I’m going to ask you a question. No-one will know you have been asked, but I want you to be very honest with yourself. Here it comes…
“Do you know what your best source-to-hire is for tenure and performance?”
I’m guessing the answer is “no”. You might have a gut feel about where some of your better hires originated from. This could be accurate or could be completely skewed by one or two memorable hires that have helped to form your view of that sourcing channel.
We can complicate things sometimes with too many metrics when looking at recruitment and employee output but based on personal experience, tenure and performance are usually the best two guides that can help you determine your best source-to-hire. Here’s why:
It is important to look at tenure in today’s fast-paced, ever changing world of work because of the increasing value in having employees with the experience and stable working relationships that usually take time to develop. And not to mention the less cost associated with managing tenured employees.
As for performance, this is rather self-explanatory. The key for this is to make sure the performance goals that the hiring manager had set are realistic and achievable year-on-year, so you are able measure progress.
Using data from these two metrics, you can then compare them against these main sources-of-hire:
- Internally referred candidate;
- Candidate applied via a job board;
- Candidate applied via company careers page;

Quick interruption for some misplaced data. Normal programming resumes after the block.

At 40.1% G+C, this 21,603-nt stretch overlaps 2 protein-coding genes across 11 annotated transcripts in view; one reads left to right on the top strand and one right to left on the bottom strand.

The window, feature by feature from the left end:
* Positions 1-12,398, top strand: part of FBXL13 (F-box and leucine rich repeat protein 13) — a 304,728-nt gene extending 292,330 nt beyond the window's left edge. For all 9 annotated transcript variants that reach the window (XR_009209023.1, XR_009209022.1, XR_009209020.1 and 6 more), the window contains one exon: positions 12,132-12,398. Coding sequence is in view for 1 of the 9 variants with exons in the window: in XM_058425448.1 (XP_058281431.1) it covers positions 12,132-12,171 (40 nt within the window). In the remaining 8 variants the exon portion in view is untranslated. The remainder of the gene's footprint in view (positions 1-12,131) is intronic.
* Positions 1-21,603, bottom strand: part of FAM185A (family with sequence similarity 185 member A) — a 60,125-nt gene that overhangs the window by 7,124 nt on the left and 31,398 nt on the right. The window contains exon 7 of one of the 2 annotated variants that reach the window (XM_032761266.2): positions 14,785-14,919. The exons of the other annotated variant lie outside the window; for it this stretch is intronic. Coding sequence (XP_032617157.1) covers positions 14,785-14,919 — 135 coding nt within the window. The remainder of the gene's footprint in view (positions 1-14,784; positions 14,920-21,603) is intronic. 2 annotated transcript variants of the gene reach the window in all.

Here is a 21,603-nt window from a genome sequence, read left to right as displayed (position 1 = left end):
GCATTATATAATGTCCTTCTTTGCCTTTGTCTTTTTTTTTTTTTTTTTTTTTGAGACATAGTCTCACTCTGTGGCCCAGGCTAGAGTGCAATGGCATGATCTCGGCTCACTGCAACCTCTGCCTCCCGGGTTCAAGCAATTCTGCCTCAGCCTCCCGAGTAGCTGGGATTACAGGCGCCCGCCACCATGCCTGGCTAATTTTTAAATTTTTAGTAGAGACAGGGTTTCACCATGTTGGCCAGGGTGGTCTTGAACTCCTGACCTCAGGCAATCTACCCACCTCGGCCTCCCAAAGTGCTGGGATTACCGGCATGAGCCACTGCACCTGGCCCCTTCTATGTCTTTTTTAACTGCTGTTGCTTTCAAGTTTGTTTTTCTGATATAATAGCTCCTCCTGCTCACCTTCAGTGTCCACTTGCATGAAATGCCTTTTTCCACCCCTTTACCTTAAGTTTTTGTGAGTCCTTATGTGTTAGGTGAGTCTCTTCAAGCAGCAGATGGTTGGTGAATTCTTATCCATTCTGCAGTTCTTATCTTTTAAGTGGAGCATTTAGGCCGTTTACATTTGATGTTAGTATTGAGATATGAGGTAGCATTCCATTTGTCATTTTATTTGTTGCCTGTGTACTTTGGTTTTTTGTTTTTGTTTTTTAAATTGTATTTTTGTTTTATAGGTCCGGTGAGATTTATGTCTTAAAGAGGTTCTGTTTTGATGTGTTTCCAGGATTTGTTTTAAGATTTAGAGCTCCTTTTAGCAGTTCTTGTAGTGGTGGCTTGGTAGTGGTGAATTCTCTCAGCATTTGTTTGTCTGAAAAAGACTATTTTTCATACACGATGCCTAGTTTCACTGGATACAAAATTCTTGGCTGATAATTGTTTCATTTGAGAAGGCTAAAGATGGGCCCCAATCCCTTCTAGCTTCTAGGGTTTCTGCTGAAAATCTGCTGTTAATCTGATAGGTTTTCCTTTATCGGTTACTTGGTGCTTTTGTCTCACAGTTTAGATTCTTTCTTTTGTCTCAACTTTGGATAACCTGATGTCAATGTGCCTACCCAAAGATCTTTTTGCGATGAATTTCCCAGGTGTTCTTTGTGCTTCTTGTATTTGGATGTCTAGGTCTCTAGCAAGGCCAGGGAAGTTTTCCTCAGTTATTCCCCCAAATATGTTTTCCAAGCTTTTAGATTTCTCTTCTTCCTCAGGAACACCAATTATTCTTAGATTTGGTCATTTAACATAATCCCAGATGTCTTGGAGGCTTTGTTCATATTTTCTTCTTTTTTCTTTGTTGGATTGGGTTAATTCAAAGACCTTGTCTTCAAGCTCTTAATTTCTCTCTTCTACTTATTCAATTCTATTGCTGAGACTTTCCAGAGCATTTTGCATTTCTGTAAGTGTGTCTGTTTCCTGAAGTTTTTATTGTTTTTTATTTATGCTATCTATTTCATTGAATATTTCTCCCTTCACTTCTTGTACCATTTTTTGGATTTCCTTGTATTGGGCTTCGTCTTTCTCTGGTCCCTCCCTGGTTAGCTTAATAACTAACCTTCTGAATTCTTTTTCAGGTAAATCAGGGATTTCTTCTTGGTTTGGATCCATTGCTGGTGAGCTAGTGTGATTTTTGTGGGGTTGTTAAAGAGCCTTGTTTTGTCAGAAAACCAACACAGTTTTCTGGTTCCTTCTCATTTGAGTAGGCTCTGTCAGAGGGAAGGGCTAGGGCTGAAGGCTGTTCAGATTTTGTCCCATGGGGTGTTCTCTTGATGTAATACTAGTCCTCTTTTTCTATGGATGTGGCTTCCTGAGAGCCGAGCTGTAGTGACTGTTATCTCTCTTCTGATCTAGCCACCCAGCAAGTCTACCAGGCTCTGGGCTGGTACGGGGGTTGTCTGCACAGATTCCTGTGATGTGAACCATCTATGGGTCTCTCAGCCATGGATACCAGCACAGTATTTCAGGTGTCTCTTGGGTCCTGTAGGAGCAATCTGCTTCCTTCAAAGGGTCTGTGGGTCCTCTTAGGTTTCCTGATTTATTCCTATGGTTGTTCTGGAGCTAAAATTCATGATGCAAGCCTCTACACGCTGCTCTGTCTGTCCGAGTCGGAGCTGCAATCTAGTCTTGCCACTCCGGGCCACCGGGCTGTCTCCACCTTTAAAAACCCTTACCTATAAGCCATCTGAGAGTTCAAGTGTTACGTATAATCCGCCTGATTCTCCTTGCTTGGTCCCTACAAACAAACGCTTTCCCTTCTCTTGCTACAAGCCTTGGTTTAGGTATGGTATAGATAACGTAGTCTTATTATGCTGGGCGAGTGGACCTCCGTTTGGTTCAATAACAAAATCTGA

- Recruitment Agency presented candidate;
- Poached candidate;
- Candidate was part of a Talent pool.
It is a valuable insight to look through your last 18 months of hires and see what percentage of employees made it to the three, six and 12-month mark from each source. From here, you will have a clearer picture of your best source-to-hire.
If you want to go deeper on the analytics, you can find out if they:
- Are actively following the organisation on social media, and for how long?
- Have been a previous customer of the organisation?
- Was their first interaction sending in their resume, or did they first engage in some webchat?
This could be an untapped resource or potential for new sources-of-hire if handled correctly. For example, an employer might discover that a high percentage of their best hires had been previous customers and followed the organisation on Instagram. This is useful data that can be turned into valuable recruitment information.
Talent managers are responsible for ensuring high performing and ideally long-term candidates are recruited. So, do you honestly know where your best hires come from?
Or let me put this in another way – can you afford not to know where your best hires are from?
Cover image: Shutterstock
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